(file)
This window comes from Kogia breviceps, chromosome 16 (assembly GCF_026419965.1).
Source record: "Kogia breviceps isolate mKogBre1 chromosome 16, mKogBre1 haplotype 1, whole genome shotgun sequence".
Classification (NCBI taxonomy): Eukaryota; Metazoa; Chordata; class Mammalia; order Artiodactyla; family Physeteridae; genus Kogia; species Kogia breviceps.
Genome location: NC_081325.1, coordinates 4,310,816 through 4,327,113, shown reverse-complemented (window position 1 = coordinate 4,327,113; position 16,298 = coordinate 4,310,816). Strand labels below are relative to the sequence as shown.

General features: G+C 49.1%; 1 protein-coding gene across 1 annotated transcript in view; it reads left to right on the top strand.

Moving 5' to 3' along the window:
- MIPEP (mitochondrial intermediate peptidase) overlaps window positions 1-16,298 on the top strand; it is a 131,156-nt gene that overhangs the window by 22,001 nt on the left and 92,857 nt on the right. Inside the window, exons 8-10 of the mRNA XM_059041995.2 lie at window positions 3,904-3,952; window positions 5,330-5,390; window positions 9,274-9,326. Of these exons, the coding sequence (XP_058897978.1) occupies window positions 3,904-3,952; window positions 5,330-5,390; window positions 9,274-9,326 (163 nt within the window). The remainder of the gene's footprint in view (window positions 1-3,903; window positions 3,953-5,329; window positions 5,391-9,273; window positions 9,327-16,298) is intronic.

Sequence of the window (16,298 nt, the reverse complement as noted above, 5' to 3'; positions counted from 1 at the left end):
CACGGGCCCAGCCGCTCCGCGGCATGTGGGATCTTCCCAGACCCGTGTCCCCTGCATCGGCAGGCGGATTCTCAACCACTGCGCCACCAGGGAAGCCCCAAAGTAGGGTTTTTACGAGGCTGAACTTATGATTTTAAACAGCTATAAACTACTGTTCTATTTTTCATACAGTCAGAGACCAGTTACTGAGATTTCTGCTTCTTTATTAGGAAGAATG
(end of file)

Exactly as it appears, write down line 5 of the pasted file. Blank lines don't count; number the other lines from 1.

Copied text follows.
General features: G+C 49.1%; 1 protein-coding gene across 1 annotated transcript in view; it reads left to right on the top strand.